4) What are the main differences to Chapter 41 of the United States Pharmacopeia (USP)?

The applicability of the respective chapter is somewhat broader in the Eur. Ph. (“analytical purposes”) when compared to the USP (“when substances must be accurately weighed”), and there are also a few significant differences concerning the performance checks:

  •  For the repeatability check, the Ph.Eur. requires a test load no bigger than 5 % of the Max but at least 100 mg, while the USP does not give any comparable restrictions. In both guides, the user must define a “desired smallest net weight”, which is to be bigger than a “minimum net weight” calculated from the result of the repeatability measurement.
  • The “sensitivity” check of the Ph.Eur. is similar to the “accuracy” check of the USP, but the acceptable deviation in the Ph.Eur. is 0.05 %, which is smaller than the 0.10 % accepted in the USP.
  • For both performance checks, the Ph.Eur. explicitly requires single piece test loads, while this is not the case in the USP. However, Sartorius would generally recommend the usage of single piece test loads where possible.

5) Do I have to conduct the performance checks myself or should they be done by a service provider?

This is up to the user. Generally, the performance checks can be carried solely by the user itself. However, it may be recommendable to have external service providers also conduct performance checks from time to time in order to have some independent external confirmation. The Sartorius Service offers a respective “Ph.Eur. Minimum Weight Certificate” for this purpose, where measurements and results of the two performance checks are documented.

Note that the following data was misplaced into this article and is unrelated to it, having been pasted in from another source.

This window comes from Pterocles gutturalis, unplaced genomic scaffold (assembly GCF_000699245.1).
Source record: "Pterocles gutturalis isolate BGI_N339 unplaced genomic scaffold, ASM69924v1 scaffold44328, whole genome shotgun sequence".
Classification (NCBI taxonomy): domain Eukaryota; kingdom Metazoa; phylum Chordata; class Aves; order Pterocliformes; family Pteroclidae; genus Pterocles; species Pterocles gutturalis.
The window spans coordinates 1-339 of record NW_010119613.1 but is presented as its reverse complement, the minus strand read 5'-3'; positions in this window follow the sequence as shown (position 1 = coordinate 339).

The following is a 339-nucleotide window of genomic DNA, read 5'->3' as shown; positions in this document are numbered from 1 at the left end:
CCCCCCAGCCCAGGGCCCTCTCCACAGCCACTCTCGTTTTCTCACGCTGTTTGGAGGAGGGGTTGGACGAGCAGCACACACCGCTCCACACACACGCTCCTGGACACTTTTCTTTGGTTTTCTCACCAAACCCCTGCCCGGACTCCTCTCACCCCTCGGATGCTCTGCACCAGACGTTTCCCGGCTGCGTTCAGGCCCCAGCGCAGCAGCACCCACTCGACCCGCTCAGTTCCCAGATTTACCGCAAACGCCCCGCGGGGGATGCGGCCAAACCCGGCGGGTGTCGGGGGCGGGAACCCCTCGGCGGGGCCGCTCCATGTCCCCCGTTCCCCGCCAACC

6) How often should the performance checks be conducted?

This is not defined within chapter 2.1.7 of the Ph.Eur. or USP <41> and must thus be defined by the user. Chapter 2.1.7 states that “The frequency of the qualification and performance checks is defined in each user’s quality management system.” Sartorius recommends here to define this frequency based on the risk of the particular application and the general risk of exceeding the allowed tolerances between two consecutive performance checks (e.g., considering implemented safety margins).

7) Which weights are allowed for the “sensitivity” performance check?

Weights complying with either OIML R-111 or ASTM E-617 are required for this test. Generally, the nominal weight value can be used, if the maximum permissible error (MPE) of the particular weight is not bigger than one third of the test specification (i.e., MPE ≤ 0.05 % /3). This is fulfilled, for example, for all weights ≥ 500 mg that are of Class F1 or better according to OIML R-111. For bigger weights, even Class F2 or M1 may be sufficient, but the above criterion should be checked for each case.

Traceability of the weights is also required for this test, which means that they have to be calibrated periodically with a recalibration interval that has to be defined by the user.

8) Which “Max” value has to be considered for the choice of test loads for MR and MI devices?